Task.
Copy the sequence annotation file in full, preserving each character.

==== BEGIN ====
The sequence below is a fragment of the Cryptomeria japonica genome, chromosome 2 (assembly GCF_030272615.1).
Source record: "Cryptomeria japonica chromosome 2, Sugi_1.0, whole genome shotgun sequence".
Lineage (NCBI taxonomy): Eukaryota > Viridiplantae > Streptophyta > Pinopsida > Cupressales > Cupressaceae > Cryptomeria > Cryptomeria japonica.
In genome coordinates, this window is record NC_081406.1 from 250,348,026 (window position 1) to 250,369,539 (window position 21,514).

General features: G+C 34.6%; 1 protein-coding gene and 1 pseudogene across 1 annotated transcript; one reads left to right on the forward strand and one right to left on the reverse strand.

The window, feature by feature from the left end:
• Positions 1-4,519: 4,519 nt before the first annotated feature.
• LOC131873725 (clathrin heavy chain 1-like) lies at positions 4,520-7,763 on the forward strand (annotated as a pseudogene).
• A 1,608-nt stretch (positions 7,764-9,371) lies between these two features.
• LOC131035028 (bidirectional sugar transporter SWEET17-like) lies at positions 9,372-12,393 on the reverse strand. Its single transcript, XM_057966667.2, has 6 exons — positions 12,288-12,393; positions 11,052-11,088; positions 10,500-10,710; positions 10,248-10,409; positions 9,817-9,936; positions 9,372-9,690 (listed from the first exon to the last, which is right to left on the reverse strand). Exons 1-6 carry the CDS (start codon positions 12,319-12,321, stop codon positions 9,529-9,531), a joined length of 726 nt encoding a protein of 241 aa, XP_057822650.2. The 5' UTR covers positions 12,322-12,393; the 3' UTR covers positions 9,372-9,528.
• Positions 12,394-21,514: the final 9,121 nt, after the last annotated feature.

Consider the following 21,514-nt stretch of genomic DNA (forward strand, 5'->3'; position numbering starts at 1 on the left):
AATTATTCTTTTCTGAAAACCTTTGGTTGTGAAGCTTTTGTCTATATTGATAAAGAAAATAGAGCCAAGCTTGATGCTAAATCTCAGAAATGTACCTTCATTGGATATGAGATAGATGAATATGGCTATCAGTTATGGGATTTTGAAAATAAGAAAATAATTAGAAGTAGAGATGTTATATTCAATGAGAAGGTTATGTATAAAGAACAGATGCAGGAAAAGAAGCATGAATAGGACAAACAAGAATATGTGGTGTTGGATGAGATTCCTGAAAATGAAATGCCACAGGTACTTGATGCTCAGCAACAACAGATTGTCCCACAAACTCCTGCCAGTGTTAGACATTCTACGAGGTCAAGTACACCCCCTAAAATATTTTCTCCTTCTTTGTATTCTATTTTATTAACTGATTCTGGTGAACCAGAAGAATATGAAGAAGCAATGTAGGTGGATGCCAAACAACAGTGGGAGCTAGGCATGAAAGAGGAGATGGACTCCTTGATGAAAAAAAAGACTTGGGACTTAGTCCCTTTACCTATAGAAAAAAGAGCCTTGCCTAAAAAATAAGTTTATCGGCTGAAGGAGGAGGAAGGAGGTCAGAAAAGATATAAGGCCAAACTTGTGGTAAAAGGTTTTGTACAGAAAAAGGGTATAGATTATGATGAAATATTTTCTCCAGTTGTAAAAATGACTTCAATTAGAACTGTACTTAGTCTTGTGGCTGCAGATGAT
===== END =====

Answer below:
The sequence below is a fragment of the Cryptomeria japonica genome, chromosome 2 (assembly GCF_030272615.1).
Source record: "Cryptomeria japonica chromosome 2, Sugi_1.0, whole genome shotgun sequence".
Lineage (NCBI taxonomy): Eukaryota > Viridiplantae > Streptophyta > Pinopsida > Cupressales > Cupressaceae > Cryptomeria > Cryptomeria japonica.
In genome coordinates, this window is record NC_081406.1 from 250,348,026 (window position 1) to 250,369,539 (window position 21,514).

General features: G+C 34.6%; 1 protein-coding gene and 1 pseudogene across 1 annotated transcript; one reads left to right on the forward strand and one right to left on the reverse strand.

The window, feature by feature from the left end:
• Positions 1-4,519: 4,519 nt before the first annotated feature.
• LOC131873725 (clathrin heavy chain 1-like) lies at positions 4,520-7,763 on the forward strand (annotated as a pseudogene).
• A 1,608-nt stretch (positions 7,764-9,371) lies between these two features.
• LOC131035028 (bidirectional sugar transporter SWEET17-like) lies at positions 9,372-12,393 on the reverse strand. Its single transcript, XM_057966667.2, has 6 exons — positions 12,288-12,393; positions 11,052-11,088; positions 10,500-10,710; positions 10,248-10,409; positions 9,817-9,936; positions 9,372-9,690 (listed from the first exon to the last, which is right to left on the reverse strand). Exons 1-6 carry the CDS (start codon positions 12,319-12,321, stop codon positions 9,529-9,531), a joined length of 726 nt encoding a protein of 241 aa, XP_057822650.2. The 5' UTR covers positions 12,322-12,393; the 3' UTR covers positions 9,372-9,528.
• Positions 12,394-21,514: the final 9,121 nt, after the last annotated feature.

Consider the following 21,514-nt stretch of genomic DNA (forward strand, 5'->3'; position numbering starts at 1 on the left):
AATTATTCTTTTCTGAAAACCTTTGGTTGTGAAGCTTTTGTCTATATTGATAAAGAAAATAGAGCCAAGCTTGATGCTAAATCTCAGAAATGTACCTTCATTGGATATGAGATAGATGAATATGGCTATCAGTTATGGGATTTTGAAAATAAGAAAATAATTAGAAGTAGAGATGTTATATTCAATGAGAAGGTTATGTATAAAGAACAGATGCAGGAAAAGAAGCATGAATAGGACAAACAAGAATATGTGGTGTTGGATGAGATTCCTGAAAATGAAATGCCACAGGTACTTGATGCTCAGCAACAACAGATTGTCCCACAAACTCCTGCCAGTGTTAGACATTCTACGAGGTCAAGTACACCCCCTAAAATATTTTCTCCTTCTTTGTATTCTATTTTATTAACTGATTCTGGTGAACCAGAAGAATATGAAGAAGCAATGTAGGTGGATGCCAAACAACAGTGGGAGCTAGGCATGAAAGAGGAGATGGACTCCTTGATGAAAAAAAAGACTTGGGACTTAGTCCCTTTACCTATAGAAAAAAGAGCCTTGCCTAAAAAATAAGTTTATCGGCTGAAGGAGGAGGAAGGAGGTCAGAAAAGATATAAGGCCAAACTTGTGGTAAAAGGTTTTGTACAGAAAAAGGGTATAGATTATGATGAAATATTTTCTCCAGTTGTAAAAATGACTTCAATTAGAACTGTACTTAGTCTTGTGGCTGCAGATGAT